Friday, December 21, 2007

Clouds of Witnesses, "Tortured For Christ" by Richard Wurmbrand, Part II.

"One great lesson arose from all the beatings, tortures and butchery of the communists: that the spirit is master of the body. Often, when tortured, we felt the tortures, but it seemed as something distant and far removed from the spirit which was lost in the glory of Christ and His presence with us.

"When we were given one slice of bread a week and dirty soup every day, we decided we would faithfully "tithe" even then. Every tenth week we took the slice of bread and gave it to the weaker brethren as our "tithe" to the Master.

"A Christian was sentenced to death. Before being executed, he was allowed to see his wife. His last words to his wife were, "you must know that I die loving those who kill me. They don't know what they do and my last request of you is to love them, too. Don't have bitterness in your heart because they kill your beloved one. We will meet in heaven." These words impressed the officer of the secret police who attended the discussion between the two. Afterword he told me the story in prison, where he had been put for becoming a Christian." p. 45.

"I don't feel frustrated to have lost many years in prison. I have seen beautiful things. I myself have been among the weak and insignificant ones in prison, but have had the privilege to be in the same jail with great saints, heroes of the faith who equalled the Christians of the first centuries. They went gladly to die for Christ. The spiritual beauty of such saints and heroes of faith can never be described...The Underground Church is the Church which has come back to the first love...Before entering prison, I loved Christ very much. Now, after having seen the Bride of Christ"-His spiritual Body-in prison, I would say that I love the Underground Church as much as I love Christ Himself. I have seen her beauty, her spirit of sacrifice." p.47

"In solitary confinement, we could not pray any more as before. We were unimaginably hungry; we had been doped until we became as idiots. We were as weak as skeletons. The Lord's Prayer was much too long for us. We could not concentrate long enough to say it. My only prayer repeated again and again, was "Jesus, I love Thee.
And then, one glorious day I got the answer from Jesus: "You love me? Now I will show you how much I love you." At once, I felt a flame in my heart which burned like the coronal streamers of the sun. The disciples on the way to Emmaus said that their hearts burned when Jesus spoke with them. So it was with me. I knew the love of the One Who gave His life on the cross for us all. Such love cannot exclude the communists, however grave their sins...As the grave insists on having all-rich and poor, young and old, men of all races, nations and political convictions, saints and criminals-so love is all embracing. Christ, the Incarnate Love, will never cease until He wins the communists too." p.58.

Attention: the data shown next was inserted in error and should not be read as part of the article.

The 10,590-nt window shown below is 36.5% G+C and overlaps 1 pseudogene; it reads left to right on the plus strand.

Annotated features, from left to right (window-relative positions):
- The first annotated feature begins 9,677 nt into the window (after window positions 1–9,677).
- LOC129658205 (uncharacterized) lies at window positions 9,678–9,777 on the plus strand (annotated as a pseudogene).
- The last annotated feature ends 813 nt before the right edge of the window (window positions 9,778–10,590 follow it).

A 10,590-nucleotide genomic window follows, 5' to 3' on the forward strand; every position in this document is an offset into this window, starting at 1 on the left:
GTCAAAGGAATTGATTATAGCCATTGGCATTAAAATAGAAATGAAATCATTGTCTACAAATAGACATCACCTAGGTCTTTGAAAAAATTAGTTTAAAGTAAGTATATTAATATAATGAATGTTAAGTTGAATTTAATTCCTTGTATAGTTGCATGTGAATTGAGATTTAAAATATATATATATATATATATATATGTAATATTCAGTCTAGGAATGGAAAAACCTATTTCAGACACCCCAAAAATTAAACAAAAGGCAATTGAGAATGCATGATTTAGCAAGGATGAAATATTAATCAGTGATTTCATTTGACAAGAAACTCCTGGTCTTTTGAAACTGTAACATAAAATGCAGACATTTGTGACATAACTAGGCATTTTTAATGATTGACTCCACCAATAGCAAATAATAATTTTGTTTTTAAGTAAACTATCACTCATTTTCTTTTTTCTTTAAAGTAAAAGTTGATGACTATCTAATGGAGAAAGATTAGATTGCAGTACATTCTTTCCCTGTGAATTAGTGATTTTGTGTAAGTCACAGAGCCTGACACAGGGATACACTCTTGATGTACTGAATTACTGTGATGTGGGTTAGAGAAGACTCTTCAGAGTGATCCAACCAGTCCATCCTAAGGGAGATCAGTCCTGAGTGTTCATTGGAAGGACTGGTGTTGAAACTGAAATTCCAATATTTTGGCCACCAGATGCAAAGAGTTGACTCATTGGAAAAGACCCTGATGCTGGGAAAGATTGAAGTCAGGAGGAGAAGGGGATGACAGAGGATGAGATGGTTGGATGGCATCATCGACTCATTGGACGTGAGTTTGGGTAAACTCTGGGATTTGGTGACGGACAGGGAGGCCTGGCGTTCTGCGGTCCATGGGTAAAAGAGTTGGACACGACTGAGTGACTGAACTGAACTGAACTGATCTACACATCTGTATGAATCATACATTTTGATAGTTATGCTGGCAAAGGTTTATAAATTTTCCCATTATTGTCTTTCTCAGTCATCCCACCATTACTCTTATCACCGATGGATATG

"God is "the Truth." The Bible is the "truth about the Truth." Theology is the "truth about the truth about the Truth." Fundamentalism is the "truth about the truth about the truth about the Truth." Christian people live in these many truths about the Truth, and because of them, have not "the Truth." Hungry, beaten and doped, we had forgotten theology and the Bible. We had forgotten the "truths about the Truth," therefore we lived in "the Truth." It is written,"The Son of Man will come in the hour when you do not think and on a day you do not know." We could not think anymore. In our darkest hours of torture the Son of Man came to us, making the prison walls shine like diamonds and filling the cells with light. Somewhere, far away, were the torturers below us in the sphere of the body. But the Spirit rejoiced in the Lord. We would not have given up this joy for that of kingly palaces." p. 72-73.

"I have decided to denounce "communism," though I love the "communists." I don't find it to be right to preach the Gospel without denouncing communism.
"Some tell me "Preach the pure Gospel!" This reminds me that the communist secret police also told me to preach Christ, but not to mention communism. Is it really so, that those who are for what is called "a pure Gospel" are inspired by the same spirit as those of the communist secret police?
"I don't know what this so-called pure Gospel is. Was the preaching of St. John the Baptist pure? He did say only "Repent, for the Kingdom of Heaven is near." He said also "You, Herod are bad." He was beheaded because he didn't confine himself to abstract teaching. Jesus did not preach only the "pure" Sermon on the Mount, but also what some actual church leaders would have called a negative sermon: "Woe unto you, Scribes and Pharisees, hypocrites...generation of vipers!" It was for such "unpure" preaching that he was crucified. The Pharisees would not have bothered about the Sermon on the Mount." p. 78.

Part III of the witness of the late Richard Wurmbrand will appear in January. For information about Wurmbrand and how to purchase "Tortured for Christ," please see Part I in the November archives of The Right Hand of Fellowship.

Thursday, December 20, 2007

Quotes and Facts: From Thomas Sowell's "Black Rednecks and White Liberals."